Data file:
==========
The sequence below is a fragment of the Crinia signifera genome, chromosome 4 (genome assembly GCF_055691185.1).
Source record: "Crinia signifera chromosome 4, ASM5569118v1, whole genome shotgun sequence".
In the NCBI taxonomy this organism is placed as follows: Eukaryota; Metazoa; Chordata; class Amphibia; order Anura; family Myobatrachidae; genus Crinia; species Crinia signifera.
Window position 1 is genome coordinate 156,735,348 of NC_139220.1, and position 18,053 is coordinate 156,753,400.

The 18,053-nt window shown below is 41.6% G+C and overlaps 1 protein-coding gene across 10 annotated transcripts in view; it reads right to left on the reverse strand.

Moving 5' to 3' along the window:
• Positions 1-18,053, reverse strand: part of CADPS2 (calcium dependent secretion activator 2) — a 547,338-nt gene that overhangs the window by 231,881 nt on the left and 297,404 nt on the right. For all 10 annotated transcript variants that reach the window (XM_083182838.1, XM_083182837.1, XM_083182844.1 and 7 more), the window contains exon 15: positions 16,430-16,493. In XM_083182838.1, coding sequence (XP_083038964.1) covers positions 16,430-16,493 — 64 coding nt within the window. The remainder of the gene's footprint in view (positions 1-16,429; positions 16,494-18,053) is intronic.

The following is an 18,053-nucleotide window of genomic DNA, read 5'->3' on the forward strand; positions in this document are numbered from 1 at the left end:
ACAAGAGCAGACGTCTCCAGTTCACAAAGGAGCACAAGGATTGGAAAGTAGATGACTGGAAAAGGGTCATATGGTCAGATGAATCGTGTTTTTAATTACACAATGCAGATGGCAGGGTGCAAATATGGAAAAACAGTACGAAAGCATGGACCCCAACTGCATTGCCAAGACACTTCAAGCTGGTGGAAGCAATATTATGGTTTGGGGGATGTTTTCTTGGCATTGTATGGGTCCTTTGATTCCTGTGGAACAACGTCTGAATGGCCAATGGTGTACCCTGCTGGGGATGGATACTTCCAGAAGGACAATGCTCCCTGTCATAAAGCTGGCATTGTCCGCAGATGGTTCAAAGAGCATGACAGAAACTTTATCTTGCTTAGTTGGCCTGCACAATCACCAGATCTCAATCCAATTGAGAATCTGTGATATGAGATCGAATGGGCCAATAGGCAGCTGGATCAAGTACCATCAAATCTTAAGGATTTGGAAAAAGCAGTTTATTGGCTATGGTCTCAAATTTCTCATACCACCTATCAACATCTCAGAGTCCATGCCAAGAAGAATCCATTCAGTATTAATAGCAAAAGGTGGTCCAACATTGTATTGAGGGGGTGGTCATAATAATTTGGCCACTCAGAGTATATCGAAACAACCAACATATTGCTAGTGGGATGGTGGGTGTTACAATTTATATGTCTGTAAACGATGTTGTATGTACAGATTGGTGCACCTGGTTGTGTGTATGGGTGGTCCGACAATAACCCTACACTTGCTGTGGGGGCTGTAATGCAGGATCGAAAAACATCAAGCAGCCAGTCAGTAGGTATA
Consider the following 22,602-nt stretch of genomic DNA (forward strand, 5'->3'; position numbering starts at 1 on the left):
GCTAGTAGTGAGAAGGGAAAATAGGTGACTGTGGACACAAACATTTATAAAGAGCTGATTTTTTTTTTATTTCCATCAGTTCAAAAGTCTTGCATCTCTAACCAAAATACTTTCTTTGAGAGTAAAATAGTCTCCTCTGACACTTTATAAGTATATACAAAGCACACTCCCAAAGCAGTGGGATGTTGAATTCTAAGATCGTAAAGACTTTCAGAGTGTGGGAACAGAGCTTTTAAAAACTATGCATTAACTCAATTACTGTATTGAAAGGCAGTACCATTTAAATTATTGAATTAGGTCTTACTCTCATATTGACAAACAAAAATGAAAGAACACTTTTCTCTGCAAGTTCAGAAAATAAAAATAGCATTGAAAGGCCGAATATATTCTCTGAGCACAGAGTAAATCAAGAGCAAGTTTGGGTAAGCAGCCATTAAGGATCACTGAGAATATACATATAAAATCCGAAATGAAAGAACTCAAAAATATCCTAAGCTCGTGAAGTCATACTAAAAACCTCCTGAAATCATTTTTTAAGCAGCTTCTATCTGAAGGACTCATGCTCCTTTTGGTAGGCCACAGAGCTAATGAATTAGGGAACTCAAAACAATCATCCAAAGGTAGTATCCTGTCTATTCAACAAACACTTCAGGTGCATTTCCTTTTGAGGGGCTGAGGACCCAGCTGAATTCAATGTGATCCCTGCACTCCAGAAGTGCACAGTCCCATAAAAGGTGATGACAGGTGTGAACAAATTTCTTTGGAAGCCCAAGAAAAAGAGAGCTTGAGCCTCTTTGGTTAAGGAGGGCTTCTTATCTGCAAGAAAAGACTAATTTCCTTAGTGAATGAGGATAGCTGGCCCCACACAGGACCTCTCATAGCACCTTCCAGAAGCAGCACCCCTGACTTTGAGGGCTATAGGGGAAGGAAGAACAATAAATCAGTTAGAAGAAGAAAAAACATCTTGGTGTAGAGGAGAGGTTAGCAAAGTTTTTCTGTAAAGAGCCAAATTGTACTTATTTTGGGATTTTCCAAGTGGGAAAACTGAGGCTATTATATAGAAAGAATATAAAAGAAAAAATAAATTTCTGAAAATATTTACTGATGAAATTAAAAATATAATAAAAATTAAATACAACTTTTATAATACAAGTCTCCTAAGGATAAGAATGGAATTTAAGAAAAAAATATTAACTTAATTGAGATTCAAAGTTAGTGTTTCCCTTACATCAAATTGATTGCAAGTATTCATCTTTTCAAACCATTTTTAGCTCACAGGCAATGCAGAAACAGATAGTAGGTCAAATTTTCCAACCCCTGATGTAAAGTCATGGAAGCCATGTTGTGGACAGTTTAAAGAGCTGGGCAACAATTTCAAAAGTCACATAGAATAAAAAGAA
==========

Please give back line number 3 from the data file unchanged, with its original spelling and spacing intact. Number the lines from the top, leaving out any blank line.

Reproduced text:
In the NCBI taxonomy this organism is placed as follows: Eukaryota; Metazoa; Chordata; class Amphibia; order Anura; family Myobatrachidae; genus Crinia; species Crinia signifera.